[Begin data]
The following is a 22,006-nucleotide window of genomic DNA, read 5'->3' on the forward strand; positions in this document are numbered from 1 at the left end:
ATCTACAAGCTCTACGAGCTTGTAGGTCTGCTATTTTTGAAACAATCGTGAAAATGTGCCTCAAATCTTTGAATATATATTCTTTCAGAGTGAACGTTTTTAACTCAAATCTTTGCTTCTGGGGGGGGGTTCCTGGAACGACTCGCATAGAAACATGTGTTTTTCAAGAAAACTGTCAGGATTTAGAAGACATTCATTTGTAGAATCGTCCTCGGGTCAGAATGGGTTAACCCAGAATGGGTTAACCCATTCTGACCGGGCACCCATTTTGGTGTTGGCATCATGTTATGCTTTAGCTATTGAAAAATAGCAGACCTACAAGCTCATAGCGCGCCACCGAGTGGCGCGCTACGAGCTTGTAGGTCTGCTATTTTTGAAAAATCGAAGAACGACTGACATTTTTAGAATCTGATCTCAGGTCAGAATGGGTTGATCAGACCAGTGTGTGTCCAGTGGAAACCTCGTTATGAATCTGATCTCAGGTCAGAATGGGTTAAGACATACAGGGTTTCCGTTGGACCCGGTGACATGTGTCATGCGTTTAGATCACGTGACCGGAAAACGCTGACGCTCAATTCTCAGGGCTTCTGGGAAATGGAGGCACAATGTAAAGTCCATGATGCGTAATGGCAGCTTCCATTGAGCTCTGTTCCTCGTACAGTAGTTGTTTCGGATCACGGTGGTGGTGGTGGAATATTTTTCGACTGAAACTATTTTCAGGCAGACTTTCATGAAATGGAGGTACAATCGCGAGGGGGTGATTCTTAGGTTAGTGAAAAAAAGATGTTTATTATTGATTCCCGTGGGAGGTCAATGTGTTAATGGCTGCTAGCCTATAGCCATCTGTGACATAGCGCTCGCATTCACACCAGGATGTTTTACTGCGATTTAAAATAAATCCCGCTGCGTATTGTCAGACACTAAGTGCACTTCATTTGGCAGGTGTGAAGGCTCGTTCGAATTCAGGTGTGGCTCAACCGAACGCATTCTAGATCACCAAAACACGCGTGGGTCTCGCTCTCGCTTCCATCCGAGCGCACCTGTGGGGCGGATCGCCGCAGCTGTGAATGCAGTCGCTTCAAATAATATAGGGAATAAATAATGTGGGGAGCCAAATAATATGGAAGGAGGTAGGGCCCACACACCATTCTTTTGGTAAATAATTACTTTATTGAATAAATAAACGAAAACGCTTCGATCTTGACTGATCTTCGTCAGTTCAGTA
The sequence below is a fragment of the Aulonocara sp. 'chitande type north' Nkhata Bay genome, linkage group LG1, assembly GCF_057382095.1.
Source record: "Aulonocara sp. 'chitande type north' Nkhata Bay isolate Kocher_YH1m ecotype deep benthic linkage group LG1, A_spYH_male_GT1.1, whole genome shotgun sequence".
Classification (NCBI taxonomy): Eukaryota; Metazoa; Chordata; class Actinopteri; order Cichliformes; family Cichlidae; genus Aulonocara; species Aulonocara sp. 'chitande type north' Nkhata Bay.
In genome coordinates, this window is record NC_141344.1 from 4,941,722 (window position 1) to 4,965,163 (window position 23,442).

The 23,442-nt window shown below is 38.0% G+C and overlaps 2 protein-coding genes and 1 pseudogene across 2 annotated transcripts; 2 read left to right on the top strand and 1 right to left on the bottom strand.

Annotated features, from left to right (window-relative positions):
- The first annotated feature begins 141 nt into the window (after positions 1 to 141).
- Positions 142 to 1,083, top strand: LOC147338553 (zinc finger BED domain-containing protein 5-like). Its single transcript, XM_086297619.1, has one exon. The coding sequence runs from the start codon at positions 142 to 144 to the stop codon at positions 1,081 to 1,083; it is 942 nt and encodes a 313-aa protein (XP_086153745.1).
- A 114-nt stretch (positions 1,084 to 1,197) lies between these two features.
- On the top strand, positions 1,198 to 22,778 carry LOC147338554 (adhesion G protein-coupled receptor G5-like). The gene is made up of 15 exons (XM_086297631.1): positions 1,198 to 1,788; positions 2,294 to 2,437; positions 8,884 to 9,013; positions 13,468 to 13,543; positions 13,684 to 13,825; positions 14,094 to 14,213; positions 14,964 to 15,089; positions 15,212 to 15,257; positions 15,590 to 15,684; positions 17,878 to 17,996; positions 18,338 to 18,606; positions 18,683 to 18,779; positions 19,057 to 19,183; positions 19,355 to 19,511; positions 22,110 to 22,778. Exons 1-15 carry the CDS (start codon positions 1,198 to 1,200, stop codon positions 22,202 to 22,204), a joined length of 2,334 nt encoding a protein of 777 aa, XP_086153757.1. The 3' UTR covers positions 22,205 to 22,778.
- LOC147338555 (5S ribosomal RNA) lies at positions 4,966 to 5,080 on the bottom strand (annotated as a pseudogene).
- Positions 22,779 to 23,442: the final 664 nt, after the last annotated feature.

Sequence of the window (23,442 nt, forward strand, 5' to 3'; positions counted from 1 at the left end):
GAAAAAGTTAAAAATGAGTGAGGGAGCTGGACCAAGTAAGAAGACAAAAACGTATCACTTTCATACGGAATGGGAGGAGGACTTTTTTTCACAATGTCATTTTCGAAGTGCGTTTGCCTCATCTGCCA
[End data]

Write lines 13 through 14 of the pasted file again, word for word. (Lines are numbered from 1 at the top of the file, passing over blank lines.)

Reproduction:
- LOC147338555 (5S ribosomal RNA) lies at positions 4,966 to 5,080 on the bottom strand (annotated as a pseudogene).
- Positions 22,779 to 23,442: the final 664 nt, after the last annotated feature.